The GCC states can and should make a tangible difference by publicly, militarily, financially and politically supporting the adoption of a more comprehensive strategy to addressing the region's piracy problem.
The GCC can solve, not just manage, the Somali piracy threat
'Combating piracy is not just the job of governments. It requires joint action from both the international community and the private sector." It was an accurate statement, delivered by Andrew Shapiro, a US State Department assistant secretary of political and military affairs, at a conference in Washington, DC, on Wednesday. But were these yet more hollow words on the subject of piracy?
Despite the belated, conventional military efforts of the United States, the European Union and others, Somali piracy continues to spread like a cancer across the Indian Ocean. That criminal wave has shown growing sophistication, agility and dogged determination to counter the presence of 30 foreign warships, helicopters and maritime patrol aircraft.
Having lost the military initiative, coalition navies are now forced to patrol 2.5 million square miles of that vast ocean looking for the proverbial needles in the haystack of world commerce. Those military forces have failed to identify Somali piracy as a form of maritime insurgency and address it accordingly.
At the weekend, UAE special forces recaptured the UAE-owned bulk carrier MV Arrilah-I, one of the first examples of the coastal naval capabilities of GCC countries being utilised to fight piracy. The captured pirates will face trial in the UAE federal court, which sets another precedent.
Gulf countries should be more involved and, in part, this means a more robust maritime security presence. But opinion is divided on the long-term response to this scourge. Simply put, it can be divided into two camps: private security, maritime insurance and shipping companies, with western government support, want to manage the problem; regional governance experts want to solve it.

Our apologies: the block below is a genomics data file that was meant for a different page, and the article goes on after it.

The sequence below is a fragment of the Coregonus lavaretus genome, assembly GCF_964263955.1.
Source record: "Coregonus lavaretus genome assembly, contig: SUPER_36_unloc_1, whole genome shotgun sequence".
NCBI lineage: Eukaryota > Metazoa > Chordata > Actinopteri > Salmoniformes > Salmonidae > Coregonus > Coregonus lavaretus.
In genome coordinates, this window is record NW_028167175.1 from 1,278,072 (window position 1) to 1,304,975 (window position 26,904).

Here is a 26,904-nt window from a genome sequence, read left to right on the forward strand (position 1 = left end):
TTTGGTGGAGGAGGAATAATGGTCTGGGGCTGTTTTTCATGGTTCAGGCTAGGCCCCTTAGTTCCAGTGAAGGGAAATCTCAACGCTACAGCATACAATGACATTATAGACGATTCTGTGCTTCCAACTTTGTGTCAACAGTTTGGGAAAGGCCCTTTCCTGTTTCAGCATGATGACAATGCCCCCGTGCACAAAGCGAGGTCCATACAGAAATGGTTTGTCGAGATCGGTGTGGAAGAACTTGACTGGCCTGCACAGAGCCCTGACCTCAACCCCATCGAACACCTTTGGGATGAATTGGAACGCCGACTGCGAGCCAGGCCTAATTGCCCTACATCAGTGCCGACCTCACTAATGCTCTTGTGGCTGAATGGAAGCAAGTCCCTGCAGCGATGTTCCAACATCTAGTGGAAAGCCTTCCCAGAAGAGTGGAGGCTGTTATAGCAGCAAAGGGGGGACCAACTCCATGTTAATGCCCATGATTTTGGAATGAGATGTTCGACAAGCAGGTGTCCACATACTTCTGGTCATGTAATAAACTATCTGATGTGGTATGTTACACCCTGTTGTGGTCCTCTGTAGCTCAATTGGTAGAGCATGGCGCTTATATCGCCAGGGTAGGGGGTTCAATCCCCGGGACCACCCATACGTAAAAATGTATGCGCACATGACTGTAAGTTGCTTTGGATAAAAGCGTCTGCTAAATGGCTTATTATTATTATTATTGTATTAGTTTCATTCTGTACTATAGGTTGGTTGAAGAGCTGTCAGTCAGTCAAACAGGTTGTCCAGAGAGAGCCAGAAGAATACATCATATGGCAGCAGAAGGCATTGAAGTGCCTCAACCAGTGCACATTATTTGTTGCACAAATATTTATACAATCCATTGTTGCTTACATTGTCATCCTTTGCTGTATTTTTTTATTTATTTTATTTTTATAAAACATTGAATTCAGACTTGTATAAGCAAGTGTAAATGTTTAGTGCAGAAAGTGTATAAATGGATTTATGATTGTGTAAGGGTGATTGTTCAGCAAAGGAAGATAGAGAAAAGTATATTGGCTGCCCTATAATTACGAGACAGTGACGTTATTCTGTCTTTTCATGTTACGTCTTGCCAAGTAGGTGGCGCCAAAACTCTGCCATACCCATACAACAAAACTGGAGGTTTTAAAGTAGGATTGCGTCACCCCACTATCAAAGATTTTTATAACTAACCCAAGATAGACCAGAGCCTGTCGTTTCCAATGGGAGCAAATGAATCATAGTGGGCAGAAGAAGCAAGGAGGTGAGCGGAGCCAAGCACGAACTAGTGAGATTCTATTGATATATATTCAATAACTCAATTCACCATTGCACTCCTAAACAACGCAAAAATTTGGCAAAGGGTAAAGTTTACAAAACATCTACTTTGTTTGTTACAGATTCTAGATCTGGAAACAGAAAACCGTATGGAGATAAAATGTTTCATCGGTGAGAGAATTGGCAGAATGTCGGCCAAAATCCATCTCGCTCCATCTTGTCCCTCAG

This divided approach is based upon money and politics. For private security companies and the maritime insurance sector, piracy is a welcome additional revenue. For shipping companies and western governments, management is more cost effective and politically expedient.
For those who want to cure the problem, and provide stability to the region, the road is long and complicated by today's strategic environment and regional upheaval.
The statistics on Somali piracy, released by the International Chamber of Commerce, make for grim reading. Since the beginning of the year, there have been more than 83 attacks directly linked to Somali pirates, 14 hijackings and seven people killed.
Unless the international community can unite and deliver a comprehensive response, at best Somali piracy will only be a poorly managed problem and a blight on the region's mercantile success. The failure to adopt a more wide-ranging, comprehensive policy will see pirates inevitably inspire copy-cat practitioners in other failing or poverty-affected areas of the world such as the Gulf of Guinea, South Asia, the Caribbean and the Americas.
The current response tries to address Somali piracy as either a military issue or one of ship protection. In reality, it stems from a failure of the international community to address 20 years of civil war and non-existent governance in Somalia. Piracy's catalyst was the appalling tolerance of illegal fishing and the unlicensed dumping of toxic waste off Somalia's coastline, which has robbed coastal fishing communities of their traditional way of life.
Some estimate that illegal fishing has robbed Somalia of $300 million (Dh1.1 billion) a year for the better part of a generation. It is a huge sum for a country that relies upon the World Food Programme to feed its people. EU humanitarian assistance is still less than illegal fishing was costing Somalia.
The GCC states can and should make a tangible difference by publicly, militarily, financially and politically supporting the adoption of a more comprehensive strategy that formulates a workable cross-sector approach. This could be achieved by establishing a foundation that supported a variety of coordinated projects.
Leadership and support of such an initiative would signal a genuine commitment to create a series of favourable conditions - bringing pirates under control and then beginning to rehabilitate Somalia to rejoin the international community. Such an initiative would require significant regional support, but with the influence of the GCC states behind it, real momentum could be achieved.
That momentum is now lacking because anti-piracy measures are governed by low-order foreign political initiatives or the tactical exploits of deployed naval forces.
In the authoritative 2010 analysis, Maritime Security in Africa - An assessment of Maritime Terrorism and Piracy, Johnathan Meyer, from the security consultancy GlobeSec, provides an African interpretation of the problem - and one which chimes with a comprehensive strategy. Meyer argues that the problem should be solved, not just managed, but he adds that until the actual effect on the global economy is known, solutions like the naval task force in the Indian Ocean will be misspent resources.
A united GCC initiative, like the support for improving governance by building local prisons and establishing regional coastguards, could tip the balance towards an actual cure.
David Mugridge is a maritime security consultant and former British Royal Navy officer